The Boringest T20I Is Worse Than The Boringest ODI

Scoreboard pressure in often so intense in T20s, especially at international level, that one misstep puts the chasing side in a hopeless position

In much the same way that cricket analysts were slow to catch on to the importance of strike rate in ODIs, so too have they been slow to catch on to the importance of strike rate in T20s. Everyone knows strike rate is important in limited overs; what few understand is how this can lead to extremely boring matches. This article looks at why efforts to contrive a more interesting game of cricket have only somewhat succeeded.

The advent of T20 came about when someone realised that, all other things being equal, fans liked seeing boundaries and wickets, and didn’t much care for dot balls or for contests that were over long before they technically finished because the chasing side lost early wickets. And so a form of the game was contrived to have as few dot balls as possible, and as many boundaries and wickets as possible.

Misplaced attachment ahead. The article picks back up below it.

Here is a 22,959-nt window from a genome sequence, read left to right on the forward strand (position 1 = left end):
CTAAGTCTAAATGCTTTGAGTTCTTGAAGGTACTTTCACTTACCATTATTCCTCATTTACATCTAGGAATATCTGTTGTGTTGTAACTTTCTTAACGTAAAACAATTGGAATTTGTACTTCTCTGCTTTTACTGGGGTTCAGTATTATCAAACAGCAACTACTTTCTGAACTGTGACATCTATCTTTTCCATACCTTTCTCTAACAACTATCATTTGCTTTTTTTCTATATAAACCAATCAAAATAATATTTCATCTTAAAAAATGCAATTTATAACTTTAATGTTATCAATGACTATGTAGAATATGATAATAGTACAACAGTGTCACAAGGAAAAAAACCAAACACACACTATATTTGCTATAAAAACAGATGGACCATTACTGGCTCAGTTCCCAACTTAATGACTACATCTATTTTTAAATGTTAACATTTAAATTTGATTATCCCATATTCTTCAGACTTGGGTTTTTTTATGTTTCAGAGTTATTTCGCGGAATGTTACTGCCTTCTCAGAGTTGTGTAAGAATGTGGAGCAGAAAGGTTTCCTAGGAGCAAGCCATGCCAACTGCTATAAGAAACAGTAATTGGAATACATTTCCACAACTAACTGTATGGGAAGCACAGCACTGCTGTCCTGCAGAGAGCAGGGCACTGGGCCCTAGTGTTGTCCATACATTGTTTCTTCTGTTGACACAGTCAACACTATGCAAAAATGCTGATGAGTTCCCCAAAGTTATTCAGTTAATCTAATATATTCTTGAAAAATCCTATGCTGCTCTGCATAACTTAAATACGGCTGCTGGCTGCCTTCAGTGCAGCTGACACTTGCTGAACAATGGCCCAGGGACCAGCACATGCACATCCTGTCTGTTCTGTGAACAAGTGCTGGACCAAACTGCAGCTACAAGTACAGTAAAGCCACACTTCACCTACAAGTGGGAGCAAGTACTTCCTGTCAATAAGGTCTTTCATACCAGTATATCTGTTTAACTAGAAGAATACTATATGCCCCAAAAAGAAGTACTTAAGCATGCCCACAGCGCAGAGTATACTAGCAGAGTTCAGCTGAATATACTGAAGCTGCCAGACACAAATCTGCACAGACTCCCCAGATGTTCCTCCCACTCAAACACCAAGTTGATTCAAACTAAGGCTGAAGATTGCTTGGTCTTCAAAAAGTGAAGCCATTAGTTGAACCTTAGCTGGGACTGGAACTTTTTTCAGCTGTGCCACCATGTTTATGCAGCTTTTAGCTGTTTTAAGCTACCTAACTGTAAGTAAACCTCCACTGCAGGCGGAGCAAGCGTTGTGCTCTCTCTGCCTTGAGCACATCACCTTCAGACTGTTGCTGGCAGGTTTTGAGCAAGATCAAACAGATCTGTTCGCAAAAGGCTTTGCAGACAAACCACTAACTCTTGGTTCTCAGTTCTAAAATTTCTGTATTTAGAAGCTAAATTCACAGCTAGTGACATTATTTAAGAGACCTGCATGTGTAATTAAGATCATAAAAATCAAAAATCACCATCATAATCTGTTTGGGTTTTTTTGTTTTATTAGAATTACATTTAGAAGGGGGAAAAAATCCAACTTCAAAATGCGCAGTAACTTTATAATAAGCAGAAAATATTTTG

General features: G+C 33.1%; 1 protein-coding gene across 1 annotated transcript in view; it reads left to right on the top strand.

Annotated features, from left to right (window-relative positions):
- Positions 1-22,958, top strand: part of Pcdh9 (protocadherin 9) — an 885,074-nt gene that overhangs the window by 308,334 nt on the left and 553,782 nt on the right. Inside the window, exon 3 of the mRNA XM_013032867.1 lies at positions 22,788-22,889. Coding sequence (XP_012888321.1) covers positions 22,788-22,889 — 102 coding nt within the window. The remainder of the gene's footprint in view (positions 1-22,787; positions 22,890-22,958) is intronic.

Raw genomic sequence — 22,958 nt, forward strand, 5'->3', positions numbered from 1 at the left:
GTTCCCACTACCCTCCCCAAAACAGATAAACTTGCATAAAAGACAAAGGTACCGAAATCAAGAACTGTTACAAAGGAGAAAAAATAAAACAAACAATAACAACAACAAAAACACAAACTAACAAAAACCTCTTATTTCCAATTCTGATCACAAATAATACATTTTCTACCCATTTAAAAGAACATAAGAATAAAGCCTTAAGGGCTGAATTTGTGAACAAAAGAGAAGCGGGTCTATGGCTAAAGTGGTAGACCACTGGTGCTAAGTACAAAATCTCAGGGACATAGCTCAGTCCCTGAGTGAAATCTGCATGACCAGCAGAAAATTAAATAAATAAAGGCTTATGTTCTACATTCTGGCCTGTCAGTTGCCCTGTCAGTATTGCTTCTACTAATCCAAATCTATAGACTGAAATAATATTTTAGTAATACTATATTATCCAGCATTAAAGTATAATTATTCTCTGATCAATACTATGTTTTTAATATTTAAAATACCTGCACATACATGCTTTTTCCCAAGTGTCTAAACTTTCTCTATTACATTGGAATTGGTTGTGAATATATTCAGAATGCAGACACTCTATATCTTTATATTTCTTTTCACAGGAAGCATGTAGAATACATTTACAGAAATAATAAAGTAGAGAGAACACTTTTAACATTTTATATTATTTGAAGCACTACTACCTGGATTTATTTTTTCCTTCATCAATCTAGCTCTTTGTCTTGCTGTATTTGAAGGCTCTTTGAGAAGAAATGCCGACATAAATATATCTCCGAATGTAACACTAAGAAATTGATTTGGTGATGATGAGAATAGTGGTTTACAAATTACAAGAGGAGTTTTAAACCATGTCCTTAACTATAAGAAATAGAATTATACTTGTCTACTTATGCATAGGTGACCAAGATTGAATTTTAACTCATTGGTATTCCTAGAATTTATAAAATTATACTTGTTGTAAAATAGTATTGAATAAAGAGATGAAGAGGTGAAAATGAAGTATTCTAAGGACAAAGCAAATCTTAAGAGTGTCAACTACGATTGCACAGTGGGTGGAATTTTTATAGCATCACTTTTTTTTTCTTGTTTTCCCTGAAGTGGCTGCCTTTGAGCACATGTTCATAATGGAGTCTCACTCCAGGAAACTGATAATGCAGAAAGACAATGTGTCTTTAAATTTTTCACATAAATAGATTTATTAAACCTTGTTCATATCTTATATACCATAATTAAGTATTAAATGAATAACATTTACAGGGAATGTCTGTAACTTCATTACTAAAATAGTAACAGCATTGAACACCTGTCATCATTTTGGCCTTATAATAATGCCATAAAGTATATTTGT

But what this new fashion risks losing sight of is the fact that cricket is only interesting in the first place because it is a contest of skill, and sometimes the nature of the match situation in T20 is not conducive to playing the game skillfully.

For instance, it almost never occurs in ODIs that the chasing team, in the first five overs, falls so far behind the required strike rate that the match is effectively lost without resorting to slogging. The chasing team might lose early wickets, which makes the chase much harder, but as long as they can keep their wickets intact there are still plenty of overs in which to win through playing proper cricket and building an innings.

In T20s it’s common for the chasing team to build up enough scoreboard pressure in the first five overs that they effectively cannot win. In other words, it’s possible to lose the game with the bat in the first five overs because of scoreboard pressure – something that is near to impossible in ODIs.